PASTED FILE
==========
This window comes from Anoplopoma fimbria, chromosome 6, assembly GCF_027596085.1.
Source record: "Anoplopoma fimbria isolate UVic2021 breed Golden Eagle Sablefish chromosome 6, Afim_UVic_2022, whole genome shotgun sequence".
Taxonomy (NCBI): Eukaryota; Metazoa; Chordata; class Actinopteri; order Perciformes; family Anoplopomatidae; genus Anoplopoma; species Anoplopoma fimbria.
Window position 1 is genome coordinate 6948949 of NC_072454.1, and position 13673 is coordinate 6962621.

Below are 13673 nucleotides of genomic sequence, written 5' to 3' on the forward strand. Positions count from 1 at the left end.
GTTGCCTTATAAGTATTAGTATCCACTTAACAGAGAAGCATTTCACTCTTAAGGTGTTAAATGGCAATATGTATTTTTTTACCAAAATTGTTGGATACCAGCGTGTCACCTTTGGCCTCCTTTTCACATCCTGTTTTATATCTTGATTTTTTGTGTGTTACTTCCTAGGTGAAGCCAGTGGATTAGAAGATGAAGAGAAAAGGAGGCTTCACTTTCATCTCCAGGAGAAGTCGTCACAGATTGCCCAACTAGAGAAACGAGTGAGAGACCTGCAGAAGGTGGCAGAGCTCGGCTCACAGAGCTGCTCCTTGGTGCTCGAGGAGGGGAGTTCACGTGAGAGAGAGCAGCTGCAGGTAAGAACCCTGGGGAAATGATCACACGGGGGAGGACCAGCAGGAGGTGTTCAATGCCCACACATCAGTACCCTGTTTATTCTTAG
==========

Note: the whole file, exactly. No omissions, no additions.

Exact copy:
This window comes from Anoplopoma fimbria, chromosome 6, assembly GCF_027596085.1.
Source record: "Anoplopoma fimbria isolate UVic2021 breed Golden Eagle Sablefish chromosome 6, Afim_UVic_2022, whole genome shotgun sequence".
Taxonomy (NCBI): Eukaryota; Metazoa; Chordata; class Actinopteri; order Perciformes; family Anoplopomatidae; genus Anoplopoma; species Anoplopoma fimbria.
Window position 1 is genome coordinate 6948949 of NC_072454.1, and position 13673 is coordinate 6962621.

Below are 13673 nucleotides of genomic sequence, written 5' to 3' on the forward strand. Positions count from 1 at the left end.
GTTGCCTTATAAGTATTAGTATCCACTTAACAGAGAAGCATTTCACTCTTAAGGTGTTAAATGGCAATATGTATTTTTTTACCAAAATTGTTGGATACCAGCGTGTCACCTTTGGCCTCCTTTTCACATCCTGTTTTATATCTTGATTTTTTGTGTGTTACTTCCTAGGTGAAGCCAGTGGATTAGAAGATGAAGAGAAAAGGAGGCTTCACTTTCATCTCCAGGAGAAGTCGTCACAGATTGCCCAACTAGAGAAACGAGTGAGAGACCTGCAGAAGGTGGCAGAGCTCGGCTCACAGAGCTGCTCCTTGGTGCTCGAGGAGGGGAGTTCACGTGAGAGAGAGCAGCTGCAGGTAAGAACCCTGGGGAAATGATCACACGGGGGAGGACCAGCAGGAGGTGTTCAATGCCCACACATCAGTACCCTGTTTATTCTTAG